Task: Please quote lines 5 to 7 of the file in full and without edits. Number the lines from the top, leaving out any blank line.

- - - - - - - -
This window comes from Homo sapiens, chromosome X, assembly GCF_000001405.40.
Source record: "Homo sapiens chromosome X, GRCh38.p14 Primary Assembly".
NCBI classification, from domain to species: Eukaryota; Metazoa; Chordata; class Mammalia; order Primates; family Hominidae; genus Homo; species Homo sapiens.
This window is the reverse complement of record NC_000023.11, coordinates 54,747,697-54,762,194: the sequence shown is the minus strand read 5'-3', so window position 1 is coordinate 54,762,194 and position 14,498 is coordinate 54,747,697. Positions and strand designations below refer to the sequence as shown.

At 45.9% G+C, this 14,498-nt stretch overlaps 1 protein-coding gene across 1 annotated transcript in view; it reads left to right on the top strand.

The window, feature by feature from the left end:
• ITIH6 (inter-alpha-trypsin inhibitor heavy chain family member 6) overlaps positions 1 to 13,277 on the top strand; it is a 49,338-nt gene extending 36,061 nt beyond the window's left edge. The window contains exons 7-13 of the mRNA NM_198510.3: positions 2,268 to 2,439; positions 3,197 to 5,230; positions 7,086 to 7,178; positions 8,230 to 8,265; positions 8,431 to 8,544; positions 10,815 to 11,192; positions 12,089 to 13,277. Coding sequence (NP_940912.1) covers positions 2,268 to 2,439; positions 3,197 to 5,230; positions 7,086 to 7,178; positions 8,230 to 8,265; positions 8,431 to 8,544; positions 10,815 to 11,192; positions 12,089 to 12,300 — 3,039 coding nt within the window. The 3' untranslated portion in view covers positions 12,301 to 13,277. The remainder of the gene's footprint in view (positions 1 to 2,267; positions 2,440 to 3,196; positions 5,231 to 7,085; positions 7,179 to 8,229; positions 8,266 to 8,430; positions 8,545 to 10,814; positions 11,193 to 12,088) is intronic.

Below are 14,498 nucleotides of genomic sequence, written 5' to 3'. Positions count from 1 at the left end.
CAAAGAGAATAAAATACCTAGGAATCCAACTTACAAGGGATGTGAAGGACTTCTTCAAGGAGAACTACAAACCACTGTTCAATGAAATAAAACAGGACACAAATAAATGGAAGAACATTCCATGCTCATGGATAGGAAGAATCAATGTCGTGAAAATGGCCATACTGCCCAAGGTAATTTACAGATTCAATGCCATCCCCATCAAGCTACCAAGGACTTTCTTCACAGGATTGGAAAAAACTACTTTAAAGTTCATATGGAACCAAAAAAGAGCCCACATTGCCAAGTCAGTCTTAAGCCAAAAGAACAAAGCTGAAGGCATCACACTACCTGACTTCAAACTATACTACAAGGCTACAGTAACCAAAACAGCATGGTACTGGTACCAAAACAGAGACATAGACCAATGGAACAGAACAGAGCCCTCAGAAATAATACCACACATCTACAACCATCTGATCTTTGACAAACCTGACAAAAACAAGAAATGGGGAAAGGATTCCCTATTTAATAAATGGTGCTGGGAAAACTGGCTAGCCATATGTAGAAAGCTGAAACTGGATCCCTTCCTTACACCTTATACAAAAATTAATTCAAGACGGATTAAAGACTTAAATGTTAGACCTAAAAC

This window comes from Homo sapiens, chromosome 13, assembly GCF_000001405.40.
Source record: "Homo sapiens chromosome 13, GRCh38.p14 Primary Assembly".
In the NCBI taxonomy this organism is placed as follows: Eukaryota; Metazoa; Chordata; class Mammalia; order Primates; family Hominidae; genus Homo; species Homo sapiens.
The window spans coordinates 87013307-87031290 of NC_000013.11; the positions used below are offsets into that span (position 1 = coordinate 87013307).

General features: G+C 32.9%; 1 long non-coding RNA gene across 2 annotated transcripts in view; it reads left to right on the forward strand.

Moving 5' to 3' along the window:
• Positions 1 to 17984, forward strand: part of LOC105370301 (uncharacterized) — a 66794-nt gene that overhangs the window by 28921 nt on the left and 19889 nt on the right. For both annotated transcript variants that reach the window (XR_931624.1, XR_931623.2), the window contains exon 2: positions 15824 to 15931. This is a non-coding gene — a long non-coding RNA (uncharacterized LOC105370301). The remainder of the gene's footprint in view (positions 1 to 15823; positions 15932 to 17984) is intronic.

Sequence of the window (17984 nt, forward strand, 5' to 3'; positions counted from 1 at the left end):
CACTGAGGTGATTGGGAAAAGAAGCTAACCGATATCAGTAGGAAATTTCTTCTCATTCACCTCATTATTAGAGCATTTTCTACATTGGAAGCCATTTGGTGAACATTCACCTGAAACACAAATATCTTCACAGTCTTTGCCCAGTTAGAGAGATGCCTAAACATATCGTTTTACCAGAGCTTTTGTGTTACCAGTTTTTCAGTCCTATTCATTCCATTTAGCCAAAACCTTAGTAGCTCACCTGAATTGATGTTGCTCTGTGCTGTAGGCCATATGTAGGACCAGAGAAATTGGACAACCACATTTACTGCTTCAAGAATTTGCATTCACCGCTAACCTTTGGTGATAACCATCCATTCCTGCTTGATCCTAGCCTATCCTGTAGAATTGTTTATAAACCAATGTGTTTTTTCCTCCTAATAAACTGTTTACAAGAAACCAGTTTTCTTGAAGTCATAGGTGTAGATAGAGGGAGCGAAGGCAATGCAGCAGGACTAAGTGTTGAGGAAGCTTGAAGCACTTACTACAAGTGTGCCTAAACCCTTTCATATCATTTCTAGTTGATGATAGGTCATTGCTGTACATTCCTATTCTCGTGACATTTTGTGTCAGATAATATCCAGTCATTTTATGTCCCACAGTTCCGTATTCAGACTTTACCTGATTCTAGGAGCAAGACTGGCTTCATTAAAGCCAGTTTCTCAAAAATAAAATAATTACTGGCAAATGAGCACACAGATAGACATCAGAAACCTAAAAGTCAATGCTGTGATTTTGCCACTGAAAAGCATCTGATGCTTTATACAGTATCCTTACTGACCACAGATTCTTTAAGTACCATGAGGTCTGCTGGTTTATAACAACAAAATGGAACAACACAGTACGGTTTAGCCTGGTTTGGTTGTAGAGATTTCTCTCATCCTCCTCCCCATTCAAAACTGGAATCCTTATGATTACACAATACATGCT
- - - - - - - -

At 45.9% G+C, this 14,498-nt stretch overlaps 1 protein-coding gene across 1 annotated transcript in view; it reads left to right on the top strand.

The window, feature by feature from the left end:
• ITIH6 (inter-alpha-trypsin inhibitor heavy chain family member 6) overlaps positions 1 to 13,277 on the top strand; it is a 49,338-nt gene extending 36,061 nt beyond the window's left edge. The window contains exons 7-13 of the mRNA NM_198510.3: positions 2,268 to 2,439; positions 3,197 to 5,230; positions 7,086 to 7,178; positions 8,230 to 8,265; positions 8,431 to 8,544; positions 10,815 to 11,192; positions 12,089 to 13,277. Coding sequence (NP_940912.1) covers positions 2,268 to 2,439; positions 3,197 to 5,230; positions 7,086 to 7,178; positions 8,230 to 8,265; positions 8,431 to 8,544; positions 10,815 to 11,192; positions 12,089 to 12,300 — 3,039 coding nt within the window. The 3' untranslated portion in view covers positions 12,301 to 13,277. The remainder of the gene's footprint in view (positions 1 to 2,267; positions 2,440 to 3,196; positions 5,231 to 7,085; positions 7,179 to 8,229; positions 8,266 to 8,430; positions 8,545 to 10,814; positions 11,193 to 12,088) is intronic.